It didn’t require much imagination to rightly predict what Yamaha’s response to the swelling demand for a PWC fishing-capable WaveRunner would be. Rather than a single runabout to serve the multi-billion dollar recreational fishing market, Yamaha opted to equip its entire range of redesigned FX WaveRunners with the tools and accessories necessary to become a bespoke fishing platform.
As we at The Watercraft Journal rightly foretold, Yamaha’s solution was revealing a two-part accessory system that any customer could custom equip their FX; the first being an all-new multi-function RecDeck platform, and the second being two optional JetFish packages, ranging in cost, equipment and accessibility (as well as two accessory packages for the recreational enthusiast).
Bryan Seti, general manager of Yamaha’s Watercraft Group, detailed, “Consumers are looking to use their WaveRunners in all new ways on the water, whether it’s a touring adventure, all day cruising and lounging, watersports, or fishing. We wanted to create a WaveRunner line and related accessories that power our consumers’ passion for the water. […] Our new FX Series pushes the bounds of luxury, tech and performance. And our all new RecDeck offers a new level of customization for anything our customers can dream of doing on the water.”
Sold as a separate accessory, the RecDeck ($999.99 USD) is a 6 square-foot flat platform featuring molded-in tracks and four built-in, fold-flat cleats designed to accept any number of accessories with endless arrangement possibilities. Covered in two-tone CNC-cut MarineMat carpeting, the RecDeck also features a stellar full-length reboarding ladder that tucks up beneath the platform.
As mentioned, the first of two JetFish packages is the Premium Package ($1,199.99), which includes the Multi-Use Rack ($599.99), two rod holders, the Engel 45 cooler, straps and two cup holders. For those not needing the whole enchilada, Yamaha’s standard JetFish Package ($499.99) equips you with the Engel 45 cooler, two RAM-mounted rod holders and the tie-downs.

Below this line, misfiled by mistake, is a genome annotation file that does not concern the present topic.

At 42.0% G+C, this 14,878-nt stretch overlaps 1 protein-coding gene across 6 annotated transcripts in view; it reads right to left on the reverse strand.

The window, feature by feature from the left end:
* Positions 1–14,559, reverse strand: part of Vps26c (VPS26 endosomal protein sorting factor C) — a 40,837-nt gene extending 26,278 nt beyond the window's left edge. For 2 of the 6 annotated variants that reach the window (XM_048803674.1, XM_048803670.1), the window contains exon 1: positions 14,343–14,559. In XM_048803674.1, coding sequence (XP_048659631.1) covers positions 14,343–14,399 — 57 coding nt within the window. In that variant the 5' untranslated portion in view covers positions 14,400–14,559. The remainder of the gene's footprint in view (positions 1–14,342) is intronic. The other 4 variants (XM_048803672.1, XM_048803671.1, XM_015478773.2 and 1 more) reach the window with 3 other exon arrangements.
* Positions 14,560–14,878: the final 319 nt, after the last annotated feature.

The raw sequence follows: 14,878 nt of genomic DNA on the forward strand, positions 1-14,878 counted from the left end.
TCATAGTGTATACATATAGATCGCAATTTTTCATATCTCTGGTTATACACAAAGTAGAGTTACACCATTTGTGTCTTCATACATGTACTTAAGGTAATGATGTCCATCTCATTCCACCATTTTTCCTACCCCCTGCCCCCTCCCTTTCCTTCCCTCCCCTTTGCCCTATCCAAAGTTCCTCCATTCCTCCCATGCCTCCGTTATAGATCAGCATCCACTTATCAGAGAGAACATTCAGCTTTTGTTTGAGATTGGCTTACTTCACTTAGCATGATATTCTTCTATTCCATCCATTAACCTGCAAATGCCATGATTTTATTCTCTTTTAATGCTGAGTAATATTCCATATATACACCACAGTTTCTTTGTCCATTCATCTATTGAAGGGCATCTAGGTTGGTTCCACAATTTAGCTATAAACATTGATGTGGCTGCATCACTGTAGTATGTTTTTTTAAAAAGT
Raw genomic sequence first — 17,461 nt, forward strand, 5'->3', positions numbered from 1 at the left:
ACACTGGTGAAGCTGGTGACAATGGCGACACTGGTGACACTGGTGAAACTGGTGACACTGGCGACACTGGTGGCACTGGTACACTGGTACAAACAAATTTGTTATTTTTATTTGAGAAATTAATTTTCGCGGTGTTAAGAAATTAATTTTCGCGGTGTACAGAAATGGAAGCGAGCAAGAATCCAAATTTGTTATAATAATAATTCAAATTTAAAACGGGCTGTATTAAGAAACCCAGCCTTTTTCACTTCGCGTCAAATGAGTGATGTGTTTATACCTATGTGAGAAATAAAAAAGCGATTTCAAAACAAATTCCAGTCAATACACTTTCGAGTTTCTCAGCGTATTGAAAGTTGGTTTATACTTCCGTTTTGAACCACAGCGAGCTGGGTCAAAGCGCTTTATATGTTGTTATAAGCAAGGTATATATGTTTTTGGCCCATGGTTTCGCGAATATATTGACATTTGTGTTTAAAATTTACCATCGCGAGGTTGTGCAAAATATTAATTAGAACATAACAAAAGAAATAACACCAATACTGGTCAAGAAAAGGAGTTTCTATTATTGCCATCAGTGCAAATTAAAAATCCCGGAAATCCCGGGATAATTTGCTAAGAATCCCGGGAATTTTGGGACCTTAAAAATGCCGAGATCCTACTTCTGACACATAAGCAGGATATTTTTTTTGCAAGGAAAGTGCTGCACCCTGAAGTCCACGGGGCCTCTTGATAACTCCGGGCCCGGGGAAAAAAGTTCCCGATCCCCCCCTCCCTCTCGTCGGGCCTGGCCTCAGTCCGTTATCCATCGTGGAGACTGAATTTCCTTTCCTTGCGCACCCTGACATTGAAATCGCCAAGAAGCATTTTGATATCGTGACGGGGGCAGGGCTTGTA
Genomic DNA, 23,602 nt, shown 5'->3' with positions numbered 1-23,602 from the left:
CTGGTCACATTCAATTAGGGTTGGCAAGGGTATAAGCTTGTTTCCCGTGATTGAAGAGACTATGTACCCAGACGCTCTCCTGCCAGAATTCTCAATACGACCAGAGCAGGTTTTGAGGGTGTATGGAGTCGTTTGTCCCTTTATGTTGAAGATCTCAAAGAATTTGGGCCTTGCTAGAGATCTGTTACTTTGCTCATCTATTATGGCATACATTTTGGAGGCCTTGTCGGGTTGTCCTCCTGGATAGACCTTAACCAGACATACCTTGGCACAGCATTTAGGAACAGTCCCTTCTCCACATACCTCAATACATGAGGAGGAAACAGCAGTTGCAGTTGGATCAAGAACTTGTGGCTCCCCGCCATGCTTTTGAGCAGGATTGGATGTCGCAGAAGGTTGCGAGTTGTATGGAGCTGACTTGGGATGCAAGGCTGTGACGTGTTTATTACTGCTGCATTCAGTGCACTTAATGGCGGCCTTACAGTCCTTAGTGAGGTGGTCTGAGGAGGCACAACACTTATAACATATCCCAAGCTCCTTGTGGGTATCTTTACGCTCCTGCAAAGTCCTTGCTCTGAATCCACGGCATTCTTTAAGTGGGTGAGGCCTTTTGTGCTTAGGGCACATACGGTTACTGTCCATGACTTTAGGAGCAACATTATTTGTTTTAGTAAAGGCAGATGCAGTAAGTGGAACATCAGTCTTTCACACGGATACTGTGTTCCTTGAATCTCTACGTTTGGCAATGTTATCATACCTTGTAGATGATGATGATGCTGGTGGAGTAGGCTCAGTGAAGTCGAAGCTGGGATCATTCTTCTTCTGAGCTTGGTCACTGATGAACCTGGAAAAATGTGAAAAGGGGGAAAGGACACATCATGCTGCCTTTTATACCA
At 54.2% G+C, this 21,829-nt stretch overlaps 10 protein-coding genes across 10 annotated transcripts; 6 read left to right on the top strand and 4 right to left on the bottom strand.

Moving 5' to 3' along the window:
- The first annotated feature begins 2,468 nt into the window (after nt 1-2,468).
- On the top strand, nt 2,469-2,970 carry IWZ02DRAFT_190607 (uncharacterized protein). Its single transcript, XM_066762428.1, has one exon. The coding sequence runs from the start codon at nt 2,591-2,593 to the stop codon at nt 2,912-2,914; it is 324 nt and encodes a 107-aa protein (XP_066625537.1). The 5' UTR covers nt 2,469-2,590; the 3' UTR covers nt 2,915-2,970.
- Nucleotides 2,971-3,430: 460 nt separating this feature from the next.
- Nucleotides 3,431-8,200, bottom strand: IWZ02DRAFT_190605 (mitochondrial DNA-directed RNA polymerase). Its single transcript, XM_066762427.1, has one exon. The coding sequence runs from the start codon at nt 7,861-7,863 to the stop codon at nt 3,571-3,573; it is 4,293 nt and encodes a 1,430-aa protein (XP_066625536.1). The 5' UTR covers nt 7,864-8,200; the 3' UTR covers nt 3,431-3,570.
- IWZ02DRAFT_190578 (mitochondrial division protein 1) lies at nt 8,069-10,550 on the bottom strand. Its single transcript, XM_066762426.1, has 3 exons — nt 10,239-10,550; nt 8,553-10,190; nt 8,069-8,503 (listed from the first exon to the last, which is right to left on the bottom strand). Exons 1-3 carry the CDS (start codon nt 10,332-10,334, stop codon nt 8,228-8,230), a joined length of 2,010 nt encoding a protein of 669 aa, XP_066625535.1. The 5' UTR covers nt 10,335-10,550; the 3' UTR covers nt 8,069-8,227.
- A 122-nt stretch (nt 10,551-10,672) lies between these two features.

The aforementioned Multi-Use Rack is used to rigid-mount the Premium JetFish package, as well as the Lounging Package’s folding 25-inch wide rear-facing Folding Bench chair, cup holders and saddle bags ($499.99). Lastly, the Towsports Package includes a single-rider tube (your choice of yellow or grey), a 12V pump, towrope and bungee hold-down ($199.99).
For those with slightly older FX models, the RecDeck fits any 2019-and-up FX WaveRunner, and can be removed to return the FX to normal use in a few minutes (and no it won’t fit your EX or VX). And although part of the accessory group, the massive Garmin ECHOMAP UHD 63cv 6” Fishfinder/GPS (with an Ultra High-Definition Scanning Transducer), and extra rod holders are sold separate from the two JetFish packages.
In testing the RecDeck as well as spending the day with the Premium JetFish Package, we were impressed with how rigid the whole setup felt – there was no rattling or chatter, which is great considering that everything is removable. Equally, the fold-flat cleats will receive any number of bungees or straps to tie down extra fuel, a cooler full of drinks or camping gear, so really, you could bring whatever you wanted with you.
Of course, all of this is made even better now that Yamaha has refreshed FX lineup. While many won’t be able to identify the changes made from 10-feet away, those who are “in the know” will definitely be able to spot a 2022 FX High Output (MSRP $14,299) from the previous models, and not just because of the “White With Mint” color livery.
Yamaha upgraded all HO-equipped FX runabouts touchscreen dashboard with a high-response, glare-resistant glass 5-inch display. This full-color touchscreen dashboard provides audio controls, phone and text notifications (when synced via Bluetooth to your smartphone), Yamaha’s Drive Control functions (first featured on the 2021 GP1800R models), and GPS mapping and geo-fencing. (…and it also means a true GPS speedometer.)